Why Treadmill Running is Not A Bad Thing

I know many of you in most parts of the country right now have no need for treadmills – the weather is perfect for running – not so for us out here in Phoenix, AZ. This time of year is what we call “triple-digits” season. And I’m not talking measly 100-degree days, but more like 108 to 118 degree Fahrenheit types of infernos. But in a few months, the running shoe will be on the other foot. While the Phoenix area will be a perfect 65-80 degrees from November to early May, a majority of the U.S. will start dipping into temps in the 40s, 30s and below – this is when many of you dread your running because you hate either waking up early to workout in the cold dark morning air or dread heading over to your local gym and jumping on a “boring” treadmill to get your miles in.

Well, I’m here to tell you, that when used correctly, treadmill running is a great tool and a way to improve your overall speed, conditioning and pacing – even when you can’t get outside as much as you would like.

Hill Work

I know many of us hate running hills, but a treadmill is a great way to get in some hill repeats without the fear of not making it to the top. You control the speed your running and the incline of the hill on the treadmill, so as not to be too mentally overwhelming for you. The hill repeat can be as long or short as you like, as well.

Footing and Foundation

As I’ve gotten older I have appreciated more and more the footing and the sound foundation of many good treadmills. Treadmill running is better for your joints compared to running on pavement and concrete because you body weight is getting absorbed better on the machine’s belt. Moreover, you’re not worrying about potholes, gravel, tripping over fallen branches, etc., which you find when running outdoors.

Pacing

How better to learn proper pacing than getting on a treadmill and programming the pace you want to run and then go for it. What I love about treadmill running is that when you are feeling good, you can up your pace a bit and when the energy level is a bit lacking, pulling back is as easy as pressing the pace button down a few times.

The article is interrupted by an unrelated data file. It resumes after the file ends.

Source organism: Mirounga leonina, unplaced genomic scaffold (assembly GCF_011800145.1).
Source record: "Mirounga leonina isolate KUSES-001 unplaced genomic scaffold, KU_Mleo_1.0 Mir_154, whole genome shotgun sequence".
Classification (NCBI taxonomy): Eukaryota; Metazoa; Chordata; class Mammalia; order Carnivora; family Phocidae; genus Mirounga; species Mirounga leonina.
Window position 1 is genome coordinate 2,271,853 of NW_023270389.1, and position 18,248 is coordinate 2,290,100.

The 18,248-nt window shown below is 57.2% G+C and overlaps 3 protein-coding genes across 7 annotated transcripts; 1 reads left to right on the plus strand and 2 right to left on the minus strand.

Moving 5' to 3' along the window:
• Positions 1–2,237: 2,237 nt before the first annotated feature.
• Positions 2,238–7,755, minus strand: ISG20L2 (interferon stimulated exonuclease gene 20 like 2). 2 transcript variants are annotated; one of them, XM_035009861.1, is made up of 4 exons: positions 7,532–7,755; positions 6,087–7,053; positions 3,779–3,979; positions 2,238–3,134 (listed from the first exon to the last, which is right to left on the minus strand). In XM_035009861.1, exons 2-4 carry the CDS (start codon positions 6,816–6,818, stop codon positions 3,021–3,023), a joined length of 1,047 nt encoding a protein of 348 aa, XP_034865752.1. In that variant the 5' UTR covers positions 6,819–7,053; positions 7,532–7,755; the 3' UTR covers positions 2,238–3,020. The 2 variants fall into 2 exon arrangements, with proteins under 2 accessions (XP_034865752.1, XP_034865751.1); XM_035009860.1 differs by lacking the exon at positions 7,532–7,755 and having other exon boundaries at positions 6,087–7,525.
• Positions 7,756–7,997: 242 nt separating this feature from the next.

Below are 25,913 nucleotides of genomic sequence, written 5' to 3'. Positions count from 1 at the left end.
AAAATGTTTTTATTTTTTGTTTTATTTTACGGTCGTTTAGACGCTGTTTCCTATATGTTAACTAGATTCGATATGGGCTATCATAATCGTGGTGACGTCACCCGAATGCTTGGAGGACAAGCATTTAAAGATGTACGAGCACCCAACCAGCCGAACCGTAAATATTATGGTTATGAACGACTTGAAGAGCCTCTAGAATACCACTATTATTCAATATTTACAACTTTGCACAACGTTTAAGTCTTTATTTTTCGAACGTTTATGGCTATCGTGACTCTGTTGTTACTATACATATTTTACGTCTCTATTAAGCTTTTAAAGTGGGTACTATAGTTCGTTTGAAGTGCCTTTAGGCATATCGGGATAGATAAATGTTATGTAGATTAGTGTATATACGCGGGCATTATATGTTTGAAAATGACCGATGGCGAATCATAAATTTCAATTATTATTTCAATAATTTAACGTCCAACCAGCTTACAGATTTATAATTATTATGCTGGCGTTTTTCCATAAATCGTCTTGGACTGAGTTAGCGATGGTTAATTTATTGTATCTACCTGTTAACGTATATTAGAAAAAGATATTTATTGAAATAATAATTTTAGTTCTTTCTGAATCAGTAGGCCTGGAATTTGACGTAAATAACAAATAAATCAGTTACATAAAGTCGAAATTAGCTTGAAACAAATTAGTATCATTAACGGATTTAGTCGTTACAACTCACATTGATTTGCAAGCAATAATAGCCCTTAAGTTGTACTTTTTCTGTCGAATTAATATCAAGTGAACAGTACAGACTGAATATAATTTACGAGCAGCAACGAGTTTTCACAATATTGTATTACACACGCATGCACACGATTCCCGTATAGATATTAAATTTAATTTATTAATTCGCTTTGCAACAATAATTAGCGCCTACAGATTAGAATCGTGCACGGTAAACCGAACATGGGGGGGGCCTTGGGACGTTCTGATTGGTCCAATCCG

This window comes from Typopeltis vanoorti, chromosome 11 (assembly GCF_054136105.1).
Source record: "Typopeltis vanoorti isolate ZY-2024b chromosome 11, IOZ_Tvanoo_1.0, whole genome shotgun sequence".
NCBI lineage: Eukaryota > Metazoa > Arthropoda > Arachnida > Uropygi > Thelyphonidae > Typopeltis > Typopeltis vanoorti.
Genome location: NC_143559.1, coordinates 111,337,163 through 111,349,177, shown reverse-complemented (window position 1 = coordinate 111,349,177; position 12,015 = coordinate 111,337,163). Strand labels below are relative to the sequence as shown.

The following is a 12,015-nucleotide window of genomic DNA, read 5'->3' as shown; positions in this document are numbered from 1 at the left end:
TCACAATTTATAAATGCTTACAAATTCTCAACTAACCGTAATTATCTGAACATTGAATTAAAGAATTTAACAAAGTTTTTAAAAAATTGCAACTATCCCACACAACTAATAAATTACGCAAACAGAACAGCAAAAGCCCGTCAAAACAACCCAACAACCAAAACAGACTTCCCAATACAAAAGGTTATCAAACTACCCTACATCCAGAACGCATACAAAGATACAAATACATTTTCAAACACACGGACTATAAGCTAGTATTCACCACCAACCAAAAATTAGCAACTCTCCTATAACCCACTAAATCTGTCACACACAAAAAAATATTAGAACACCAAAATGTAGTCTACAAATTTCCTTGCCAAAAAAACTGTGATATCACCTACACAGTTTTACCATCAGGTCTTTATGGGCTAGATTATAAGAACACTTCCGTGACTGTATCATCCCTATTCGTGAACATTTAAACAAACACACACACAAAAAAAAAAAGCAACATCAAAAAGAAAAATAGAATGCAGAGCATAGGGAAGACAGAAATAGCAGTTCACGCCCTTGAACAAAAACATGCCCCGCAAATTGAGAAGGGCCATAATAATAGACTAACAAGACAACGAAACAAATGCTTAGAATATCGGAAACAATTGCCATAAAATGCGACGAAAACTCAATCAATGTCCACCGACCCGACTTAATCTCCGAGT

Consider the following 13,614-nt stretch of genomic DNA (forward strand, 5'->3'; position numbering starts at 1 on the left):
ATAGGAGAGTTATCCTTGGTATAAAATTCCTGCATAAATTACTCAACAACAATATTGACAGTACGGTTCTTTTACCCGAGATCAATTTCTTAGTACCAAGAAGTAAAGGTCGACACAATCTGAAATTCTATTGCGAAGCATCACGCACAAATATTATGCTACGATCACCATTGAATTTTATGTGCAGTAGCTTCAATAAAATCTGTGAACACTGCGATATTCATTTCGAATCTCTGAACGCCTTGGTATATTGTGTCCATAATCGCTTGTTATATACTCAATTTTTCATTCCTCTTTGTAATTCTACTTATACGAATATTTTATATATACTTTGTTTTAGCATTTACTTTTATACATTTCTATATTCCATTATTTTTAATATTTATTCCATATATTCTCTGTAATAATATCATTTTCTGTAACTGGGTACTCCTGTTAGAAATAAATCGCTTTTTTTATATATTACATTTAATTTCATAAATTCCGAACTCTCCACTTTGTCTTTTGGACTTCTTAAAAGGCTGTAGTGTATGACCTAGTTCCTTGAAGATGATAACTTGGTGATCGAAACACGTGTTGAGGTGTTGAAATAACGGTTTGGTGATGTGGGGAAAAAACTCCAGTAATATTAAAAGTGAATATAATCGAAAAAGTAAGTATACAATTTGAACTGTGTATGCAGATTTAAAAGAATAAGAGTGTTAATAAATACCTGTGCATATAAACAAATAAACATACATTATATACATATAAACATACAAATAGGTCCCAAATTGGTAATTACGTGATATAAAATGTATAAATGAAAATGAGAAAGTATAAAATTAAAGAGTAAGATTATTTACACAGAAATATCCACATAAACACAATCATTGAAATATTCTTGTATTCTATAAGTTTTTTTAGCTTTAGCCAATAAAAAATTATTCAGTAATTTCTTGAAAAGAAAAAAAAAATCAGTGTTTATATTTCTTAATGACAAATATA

Interval Work

Sometimes it’s hard to find a track to get on or the weather is just too unbearable, so using a treadmill for interval work is a great tool. Many good treadmills these days have an interval function or a toggle switch to change speeds from your interval pace to your recovery pace. Again, the beauty of treadmill running is that if the pace you are trying to hit is a little too lofty (or too easy) then you can change to a pace that fits your needs that day.

Progression Runs

Nearly every time I run on a treadmill it’s some sort of progression run. I will start the first couple of minutes at a comfortable warm up pace and then every 30 seconds to 2 minutes increase the pace (and sometimes the incline as well) by only .1 miles per hour (which is about 4-6 seconds per mile). What this accomplishes is not focusing on the entirety of say a 45 minutes run on a treadmill, but breaking it up by focusing on keeping a certain pace for a minute or so and then increasing the pace ever so slightly. You may find when doing this that you are running faster than you thought you could because you’ve eased into this faster pace rather than trying to jump right into it, like many of us do when we are outside.

Basically, anything you can do outside you can do on a treadmill (there are even treadmills that decline to simulate downhill running). And while I’d rather roll 10 miles through trails or a desert landscape, the analytical side of me really appreciates being able to know exactly how far and how fast I am moving in a controlled environment. Yes, gps devices have made this so when you are outside running; but when the elements are not allowing you to do your 6 x 1 mile repeats or your 12-mile steady state run, then if possible, find a treadmill and not lose a step in your running workout.

Happy Running!

 

Athlinks Staffhttp://blog.athlinks.com
Posts by the Athlinks Staff are authored by our in-house group of athletes and subject matter experts in the fields of performance sports, nutrition, race organization, and training.

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